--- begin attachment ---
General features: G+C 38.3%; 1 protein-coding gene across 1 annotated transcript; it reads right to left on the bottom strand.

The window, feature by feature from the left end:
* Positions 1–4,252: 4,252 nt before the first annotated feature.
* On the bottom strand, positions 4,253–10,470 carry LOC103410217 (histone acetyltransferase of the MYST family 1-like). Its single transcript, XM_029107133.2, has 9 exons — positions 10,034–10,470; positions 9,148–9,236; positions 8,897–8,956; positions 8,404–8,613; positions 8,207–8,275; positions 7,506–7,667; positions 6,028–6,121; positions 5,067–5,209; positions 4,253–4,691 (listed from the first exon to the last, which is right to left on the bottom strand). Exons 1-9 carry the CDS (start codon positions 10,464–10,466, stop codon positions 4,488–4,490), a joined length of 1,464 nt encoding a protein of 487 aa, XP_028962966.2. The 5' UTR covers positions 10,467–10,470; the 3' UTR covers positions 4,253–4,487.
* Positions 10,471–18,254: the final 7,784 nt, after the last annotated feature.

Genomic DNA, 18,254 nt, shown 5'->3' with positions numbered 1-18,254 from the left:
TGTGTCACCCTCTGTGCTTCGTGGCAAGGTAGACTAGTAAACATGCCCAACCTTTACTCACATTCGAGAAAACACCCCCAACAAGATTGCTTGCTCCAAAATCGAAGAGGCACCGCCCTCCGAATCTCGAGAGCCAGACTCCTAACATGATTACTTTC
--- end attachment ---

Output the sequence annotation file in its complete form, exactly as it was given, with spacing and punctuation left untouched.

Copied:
General features: G+C 38.3%; 1 protein-coding gene across 1 annotated transcript; it reads right to left on the bottom strand.

The window, feature by feature from the left end:
* Positions 1–4,252: 4,252 nt before the first annotated feature.
* On the bottom strand, positions 4,253–10,470 carry LOC103410217 (histone acetyltransferase of the MYST family 1-like). Its single transcript, XM_029107133.2, has 9 exons — positions 10,034–10,470; positions 9,148–9,236; positions 8,897–8,956; positions 8,404–8,613; positions 8,207–8,275; positions 7,506–7,667; positions 6,028–6,121; positions 5,067–5,209; positions 4,253–4,691 (listed from the first exon to the last, which is right to left on the bottom strand). Exons 1-9 carry the CDS (start codon positions 10,464–10,466, stop codon positions 4,488–4,490), a joined length of 1,464 nt encoding a protein of 487 aa, XP_028962966.2. The 5' UTR covers positions 10,467–10,470; the 3' UTR covers positions 4,253–4,487.
* Positions 10,471–18,254: the final 7,784 nt, after the last annotated feature.

Genomic DNA, 18,254 nt, shown 5'->3' with positions numbered 1-18,254 from the left:
TGTGTCACCCTCTGTGCTTCGTGGCAAGGTAGACTAGTAAACATGCCCAACCTTTACTCACATTCGAGAAAACACCCCCAACAAGATTGCTTGCTCCAAAATCGAAGAGGCACCGCCCTCCGAATCTCGAGAGCCAGACTCCTAACATGATTACTTTC